The discussion of customer service does not revolve exclusively around complaints. Among many people, the subject invokes nostalgia. “I remember the coal man coming, and what a nice guy he was,” says Toronto-based consultant Patrick Gossage, who was press secretary to prime minister Pierre Trudeau. “He had a black face from the coal and he was part of our weekly social intercourse. I’d go down the cellar stairs with him and we'd have a chat. I remember thinking: ‘Boy, this is neat.’ Of course, the milkman knew the kids, even knew their first names. And taking a cab used to be like having a chauffeur. Now, you take your life in your hands and you have to tell the guy how to get to where you want to go.”
What TVOntario chairman Peter Herrndorf misses most are doctors who made house calls. “With two kids in the house, it’s a real issue. It gave you a degree of comfort if you had a doctor who did that kind of stuff.”
Laval University professor Andrée Roberge remembers the time when the clerks in hardware stores “could explain how to choose a product and how to use it and if you brought in a part from something, they could tell you how to replace it. This is no longer the case.”
Dawn Russell, dean of law at Dalhousie University in Halifax, says: "I remember being a chambermaid when I had just graduated from high school and was trying to earn money to go to college. I always tried to do the best at whatever I did, I always tried to do it well. Today, you have to wonder about the ethic in our society, not just in young people.”
But not all the happy stories belong to ancient history. On the eve of departing on vacation, Toronto insurance broker Lucy Sousa discovered that her camera was not working. She went to a photography shop where a technician took the camera apart, cleaned and reassembled it. He snapped and developed some random pictures to make sure everything worked and handed it back to her—at no charge. In Winnipeg, householder Lisa Taylor called a plumbing contractor and told him she thought her heating-system boiler needed to be replaced (estimated cost: $4,500). But he checked and said all she needed was a metal bracket. The bill: $78.11.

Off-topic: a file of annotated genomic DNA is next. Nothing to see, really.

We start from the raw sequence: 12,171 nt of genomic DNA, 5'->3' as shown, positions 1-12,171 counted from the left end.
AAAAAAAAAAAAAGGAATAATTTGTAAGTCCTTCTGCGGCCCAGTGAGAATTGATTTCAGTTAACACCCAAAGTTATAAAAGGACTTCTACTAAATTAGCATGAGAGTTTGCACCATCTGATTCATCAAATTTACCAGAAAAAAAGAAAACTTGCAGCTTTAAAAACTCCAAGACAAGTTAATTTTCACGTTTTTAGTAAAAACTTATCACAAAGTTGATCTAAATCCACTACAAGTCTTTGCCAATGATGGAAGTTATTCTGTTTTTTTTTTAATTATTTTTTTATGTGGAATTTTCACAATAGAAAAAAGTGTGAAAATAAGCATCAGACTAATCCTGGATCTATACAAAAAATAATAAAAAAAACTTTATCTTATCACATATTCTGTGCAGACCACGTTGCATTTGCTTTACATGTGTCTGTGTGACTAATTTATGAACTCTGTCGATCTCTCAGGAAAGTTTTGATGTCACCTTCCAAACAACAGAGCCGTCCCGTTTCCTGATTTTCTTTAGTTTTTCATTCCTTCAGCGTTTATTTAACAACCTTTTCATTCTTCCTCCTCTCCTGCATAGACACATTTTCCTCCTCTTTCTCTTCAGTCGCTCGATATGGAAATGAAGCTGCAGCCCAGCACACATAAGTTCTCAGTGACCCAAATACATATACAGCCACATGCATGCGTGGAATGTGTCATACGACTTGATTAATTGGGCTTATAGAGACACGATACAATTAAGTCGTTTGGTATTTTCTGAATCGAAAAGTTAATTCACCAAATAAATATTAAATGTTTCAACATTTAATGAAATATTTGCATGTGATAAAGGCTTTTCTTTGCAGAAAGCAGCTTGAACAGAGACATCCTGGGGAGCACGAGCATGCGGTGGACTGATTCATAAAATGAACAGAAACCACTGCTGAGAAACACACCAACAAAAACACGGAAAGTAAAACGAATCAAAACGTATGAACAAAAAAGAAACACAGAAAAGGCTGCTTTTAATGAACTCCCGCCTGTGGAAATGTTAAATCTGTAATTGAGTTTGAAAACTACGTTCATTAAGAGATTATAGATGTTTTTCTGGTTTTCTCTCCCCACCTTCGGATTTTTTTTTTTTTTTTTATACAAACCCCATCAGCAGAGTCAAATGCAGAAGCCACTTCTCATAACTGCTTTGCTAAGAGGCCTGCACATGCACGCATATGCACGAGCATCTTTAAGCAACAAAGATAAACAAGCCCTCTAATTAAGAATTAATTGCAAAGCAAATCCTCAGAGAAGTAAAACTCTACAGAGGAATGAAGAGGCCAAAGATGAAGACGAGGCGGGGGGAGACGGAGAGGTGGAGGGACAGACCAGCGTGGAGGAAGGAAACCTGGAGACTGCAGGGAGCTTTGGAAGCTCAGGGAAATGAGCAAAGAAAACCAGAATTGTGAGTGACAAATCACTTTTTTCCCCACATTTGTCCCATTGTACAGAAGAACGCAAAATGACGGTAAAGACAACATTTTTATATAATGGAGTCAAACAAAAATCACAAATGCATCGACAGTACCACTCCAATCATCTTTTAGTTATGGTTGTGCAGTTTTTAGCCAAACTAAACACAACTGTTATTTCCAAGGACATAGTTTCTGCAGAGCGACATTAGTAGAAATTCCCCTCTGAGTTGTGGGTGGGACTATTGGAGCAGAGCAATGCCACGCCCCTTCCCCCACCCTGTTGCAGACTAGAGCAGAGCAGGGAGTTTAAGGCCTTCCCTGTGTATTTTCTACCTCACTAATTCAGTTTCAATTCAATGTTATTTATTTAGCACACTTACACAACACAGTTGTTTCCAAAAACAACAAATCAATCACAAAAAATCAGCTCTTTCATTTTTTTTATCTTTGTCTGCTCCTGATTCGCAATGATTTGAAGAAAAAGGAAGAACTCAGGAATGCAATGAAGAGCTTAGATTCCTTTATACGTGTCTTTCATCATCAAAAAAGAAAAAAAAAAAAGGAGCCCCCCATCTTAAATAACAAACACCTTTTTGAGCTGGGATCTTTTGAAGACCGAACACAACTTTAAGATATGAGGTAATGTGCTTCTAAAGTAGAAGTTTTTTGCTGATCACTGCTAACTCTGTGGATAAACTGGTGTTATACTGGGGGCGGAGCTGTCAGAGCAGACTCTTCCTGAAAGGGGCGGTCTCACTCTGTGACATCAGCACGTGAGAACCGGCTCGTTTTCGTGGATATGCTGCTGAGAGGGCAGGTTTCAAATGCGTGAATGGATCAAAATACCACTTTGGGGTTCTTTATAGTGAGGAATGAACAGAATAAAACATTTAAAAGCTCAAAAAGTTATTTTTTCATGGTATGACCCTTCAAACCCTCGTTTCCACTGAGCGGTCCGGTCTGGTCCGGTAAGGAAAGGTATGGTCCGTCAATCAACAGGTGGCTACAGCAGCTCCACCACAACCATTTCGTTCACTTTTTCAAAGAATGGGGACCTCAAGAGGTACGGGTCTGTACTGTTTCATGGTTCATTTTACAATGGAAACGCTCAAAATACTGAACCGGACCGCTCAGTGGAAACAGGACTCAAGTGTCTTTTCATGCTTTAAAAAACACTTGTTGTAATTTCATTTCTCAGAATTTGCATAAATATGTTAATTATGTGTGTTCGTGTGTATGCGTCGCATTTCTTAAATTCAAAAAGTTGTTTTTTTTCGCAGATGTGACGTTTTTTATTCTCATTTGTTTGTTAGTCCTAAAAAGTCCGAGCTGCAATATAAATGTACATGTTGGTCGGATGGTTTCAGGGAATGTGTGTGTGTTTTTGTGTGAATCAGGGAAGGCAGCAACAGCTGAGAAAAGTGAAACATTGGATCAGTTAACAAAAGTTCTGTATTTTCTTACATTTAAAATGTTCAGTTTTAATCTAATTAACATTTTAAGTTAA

The door-to-door milkman may be gone, says Michael Pearce, director of the University of Western Ontario’s undergraduate business program, but people now can shop on the Internet, “Where you go online, tell the store what you want and they deliver it.” University of Toronto economist Michael Berkowitz points to the coffee shop chains, “Where people can actually go and talk and we didn't have those years ago. You can sit there and read your paper and you don't get chased out.” The University of Manitoba's Robert Warren says international couriers have been a boon to individuals and businesses “fed up with surly post office employees and not having their letters arrive on time.”
And while many complain loudly about lineups at the banks, others have eliminated the aggravation by switching to Internet banking services. “I don’t stand in line any more,” says Neil Loomer, publisher of the periodical Edmonton Jewish Life. “I can sit at my computer in my office and pay all my bills, transfer money and check my balances without ever standing in line again.”
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